Monday, February 2, 2009

Tara Tara Tara

I'm watching The United States of Tara, third episode.

This is THE new show of the season. This is the new Weeds, the new Mad Men, the new Six Feet Under, the show you'll all be renting next season to watch the first season, because you read it here first, and then soon you read it everywhere, and then everyone at work was talking about it, and then it won a bunch of awards, and then you were behind. So just set your DVR to record it now. It's not one of those shows where you have to watch every episode to "get it."

There are about a thousand things I like about this show. Here are a few:
1. The premise. When I was a kid I couldn't get enough of split personality books and movies (Sybil, I Never Promised You a Rose Garden). This show is about a woman with associative identity disorder, which is, apparently, a controversial diagnosis. Who cares? It's intriguing in a magical sort of way. Who wouldn't want to have more than one personality? (Or "alters"--the clinical term). With more than one personality you have someone else to blame for all stupid shit you do, someone with courage to chew out people you hate, someone with unrepressed sexual desires and lots of self-confidence, which--if you just could just get it through your head--is really all it takes to get laid as often as you want.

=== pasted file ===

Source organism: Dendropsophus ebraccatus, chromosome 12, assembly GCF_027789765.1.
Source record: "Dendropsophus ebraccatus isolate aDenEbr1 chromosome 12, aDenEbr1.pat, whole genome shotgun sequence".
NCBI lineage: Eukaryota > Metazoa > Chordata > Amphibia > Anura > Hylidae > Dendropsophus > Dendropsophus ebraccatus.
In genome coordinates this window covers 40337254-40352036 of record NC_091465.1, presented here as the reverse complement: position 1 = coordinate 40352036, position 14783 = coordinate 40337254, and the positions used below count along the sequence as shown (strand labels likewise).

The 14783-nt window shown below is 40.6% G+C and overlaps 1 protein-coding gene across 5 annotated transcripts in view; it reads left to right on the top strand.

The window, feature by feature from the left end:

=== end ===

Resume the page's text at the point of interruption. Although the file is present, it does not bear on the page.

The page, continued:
2. Toni Collette. She played, of course the quirplucky (invented word: quirky plus plucky) heroine from Muriel's Wedding. But she's becoming the go-to actress for the sympathetic, harried housewife. Her character in its unaltered state is sort of like the character she played in Little Miss Sunshine. But she really chews up the alters: a prissy, but supremely bitchy housewife, a truck driver dude, and a teen-age nymphomaniac.

4. ALL of the minor characters. The husband played by John Corbett, dreamboat from Sex and the City and (remember? god, you're old) Northern Exposure. The kids are fascinating, especially the young precocious, gay son (lots of signals, but the kid's not out yet--he's 13) who gets all the best lines. The family is sweet, because they all tolerate their mother's illness. They are totally embarrassed by her, but at the end of the day they stand by their mom.

4. The writing:
Marshall (13 years old, precocious, trying out for the school musical, Grease) : I can't believe they're mounting such a trite production. I wanted to do No Exit.
Petula (His friend, another prococious teen age girl who has a crush on him): Even something mainstream like Miller or god forbid Wilder. But sex crazed teenagers-it's not even good on an ironic level.
Marshall: (dreamily looking at another student): Is that Jason Moraz auditioning?
Petulia: No I think he's just on crew.
Marshall: I always assumed he was dumb, based on the whole Santana fetish, but his take on Roshomon in film class last week was pretty good. . .

5. The Showtime gloss: They do a great job with production values like art direction and music. It's slick but it looks real, and there's the de riguer indie soundtrack.

So: watch it. Don't wait. Be ahead of the curve. And embrace your inner Tara.


Anonymous said...

I'm loving it - just watched 3 episodes today - weee! Who needs fresh air? Robin

Anna said...

I desperately wish someone would post good English subtitles for the show :( I mean a native speaker, not those apparently deaf people who make the subtitles now :D

I'm translating it into Russian (we're dubbing it) and it's awful.
Just think - they put "When did you know Iza?" instead of "I wanted "No Exit"". Thanks for quoting this btw, now I know what he said. ;)